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### Topic: 12 volt input? (Read 7862 times)previous topic - next topic

#### Linc

#15
##### Mar 05, 2012, 06:32 pm

Many cars have nasty voltage spikes & stuff. I would put a transzorb across that pin as well.
You can expect 14.5V when the battery is charging.
Vout = Vin R2/(R1+R2)
You know you want Vout <=5V,  Vin up to  14.5V, pick an R2 of say 6.8K and Solve for R1
Vout(R1 + R2) = Vin R2
VoutR1 + Vout R2 = VinR2
VoutR1 = (VinR2 - VoutR2) or (Vin-Vout)*R2
R1 = (Vin - Vout)*R2/Vout
so (14.5 - 5)*6800/5 = 12920
using a standard 15K:
14.5*6800/(6800+15000) = 4.55V
and if Vin was lower
12*6800/(6800+15000) = 3.74V  so you get a good high over the expected Vin range.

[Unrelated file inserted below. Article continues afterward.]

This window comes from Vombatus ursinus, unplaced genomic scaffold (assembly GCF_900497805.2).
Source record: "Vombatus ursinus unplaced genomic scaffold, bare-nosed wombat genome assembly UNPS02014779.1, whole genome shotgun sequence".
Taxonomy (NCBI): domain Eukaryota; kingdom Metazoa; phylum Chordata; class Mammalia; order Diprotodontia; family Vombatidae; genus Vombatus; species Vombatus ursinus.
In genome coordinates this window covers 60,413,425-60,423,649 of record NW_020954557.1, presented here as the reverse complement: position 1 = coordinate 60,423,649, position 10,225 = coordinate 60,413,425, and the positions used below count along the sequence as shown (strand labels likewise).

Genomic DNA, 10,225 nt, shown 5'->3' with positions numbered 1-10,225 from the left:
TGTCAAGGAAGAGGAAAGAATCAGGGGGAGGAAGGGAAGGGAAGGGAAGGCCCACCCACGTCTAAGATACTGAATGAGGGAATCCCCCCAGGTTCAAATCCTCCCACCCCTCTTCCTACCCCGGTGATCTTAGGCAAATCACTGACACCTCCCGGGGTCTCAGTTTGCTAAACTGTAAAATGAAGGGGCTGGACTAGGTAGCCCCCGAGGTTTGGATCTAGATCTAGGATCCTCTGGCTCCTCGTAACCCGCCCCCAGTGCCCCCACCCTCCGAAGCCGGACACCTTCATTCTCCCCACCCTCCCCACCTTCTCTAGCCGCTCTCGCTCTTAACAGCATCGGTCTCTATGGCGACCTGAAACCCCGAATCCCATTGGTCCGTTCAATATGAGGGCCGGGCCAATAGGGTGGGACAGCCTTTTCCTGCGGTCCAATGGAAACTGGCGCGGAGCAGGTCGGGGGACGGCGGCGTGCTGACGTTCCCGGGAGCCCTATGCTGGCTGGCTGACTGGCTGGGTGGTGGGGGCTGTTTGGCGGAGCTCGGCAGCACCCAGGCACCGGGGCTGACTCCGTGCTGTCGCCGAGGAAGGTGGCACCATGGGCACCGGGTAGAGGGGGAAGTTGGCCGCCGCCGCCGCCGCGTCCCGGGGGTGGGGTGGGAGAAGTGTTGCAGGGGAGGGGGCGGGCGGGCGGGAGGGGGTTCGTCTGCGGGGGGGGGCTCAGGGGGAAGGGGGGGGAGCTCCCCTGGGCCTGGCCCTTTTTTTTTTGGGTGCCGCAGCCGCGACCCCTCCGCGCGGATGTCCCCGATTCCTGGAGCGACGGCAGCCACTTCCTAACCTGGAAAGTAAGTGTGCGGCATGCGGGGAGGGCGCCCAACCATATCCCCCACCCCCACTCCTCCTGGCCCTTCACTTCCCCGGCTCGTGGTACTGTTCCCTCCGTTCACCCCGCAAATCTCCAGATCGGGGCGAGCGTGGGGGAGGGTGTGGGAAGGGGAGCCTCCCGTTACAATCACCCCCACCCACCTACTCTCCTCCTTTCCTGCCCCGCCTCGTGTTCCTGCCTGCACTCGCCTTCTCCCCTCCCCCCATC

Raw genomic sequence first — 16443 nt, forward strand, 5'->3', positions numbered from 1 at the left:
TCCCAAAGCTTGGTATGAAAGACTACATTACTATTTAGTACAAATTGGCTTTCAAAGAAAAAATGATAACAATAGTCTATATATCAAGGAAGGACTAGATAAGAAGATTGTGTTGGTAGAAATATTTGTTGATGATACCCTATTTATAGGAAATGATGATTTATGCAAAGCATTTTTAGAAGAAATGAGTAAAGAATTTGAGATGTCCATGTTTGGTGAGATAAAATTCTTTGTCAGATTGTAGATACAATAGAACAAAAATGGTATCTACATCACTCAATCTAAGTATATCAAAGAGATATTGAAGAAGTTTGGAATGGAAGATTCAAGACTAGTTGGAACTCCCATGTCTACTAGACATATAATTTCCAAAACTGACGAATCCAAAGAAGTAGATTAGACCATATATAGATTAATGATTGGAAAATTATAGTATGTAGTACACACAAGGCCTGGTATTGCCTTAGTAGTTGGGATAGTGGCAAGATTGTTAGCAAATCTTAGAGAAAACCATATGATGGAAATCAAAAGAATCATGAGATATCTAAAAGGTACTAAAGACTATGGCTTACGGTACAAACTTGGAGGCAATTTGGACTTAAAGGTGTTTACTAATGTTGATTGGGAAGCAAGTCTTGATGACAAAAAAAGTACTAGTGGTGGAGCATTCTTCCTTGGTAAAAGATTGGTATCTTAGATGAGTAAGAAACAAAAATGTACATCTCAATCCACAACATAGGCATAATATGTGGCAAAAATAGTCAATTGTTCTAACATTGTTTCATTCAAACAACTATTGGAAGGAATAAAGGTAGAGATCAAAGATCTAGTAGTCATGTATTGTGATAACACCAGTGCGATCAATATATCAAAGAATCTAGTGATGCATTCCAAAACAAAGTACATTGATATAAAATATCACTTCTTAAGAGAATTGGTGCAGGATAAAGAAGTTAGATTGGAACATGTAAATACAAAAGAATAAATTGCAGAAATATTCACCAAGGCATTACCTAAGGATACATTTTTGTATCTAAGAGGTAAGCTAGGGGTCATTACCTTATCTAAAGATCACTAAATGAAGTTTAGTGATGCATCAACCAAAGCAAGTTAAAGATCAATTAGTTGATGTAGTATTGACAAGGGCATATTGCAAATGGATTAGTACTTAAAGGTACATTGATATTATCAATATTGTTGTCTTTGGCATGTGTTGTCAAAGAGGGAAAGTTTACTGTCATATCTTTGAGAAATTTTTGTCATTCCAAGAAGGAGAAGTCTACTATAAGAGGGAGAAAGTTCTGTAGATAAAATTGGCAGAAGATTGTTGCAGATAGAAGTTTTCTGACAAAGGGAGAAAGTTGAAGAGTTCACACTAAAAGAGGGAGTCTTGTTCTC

Current draw, V=IR, so V/R = I
14.5/(6800+15000) = 0.66mA

Thanks for the input but I am afraid that my translator has broken and all I got was in Greek LOL XD

Really, what I am tapping into is the stop lamp switch which is a normally open switch. So a voltage spike from the alternator is possible but not probable.  And with am amperage draw of 3.5 amps for this particular application but I could see some where I could reach an amperage draw of 10 amps.

Alternators now a day are mostly PWM to keep a constant voltage in order to keep the spikes down for the already onboard computers.

#### deejay808

#16
##### Jul 12, 2017, 09:44 am
Here's the diagram :

I may be wrong, but in that scheme, if you measure the voltage over the Arduino input and the ground, it will be 7V, and I guess we don't want that. Therefore, I think the resistors should swap places. Correct?

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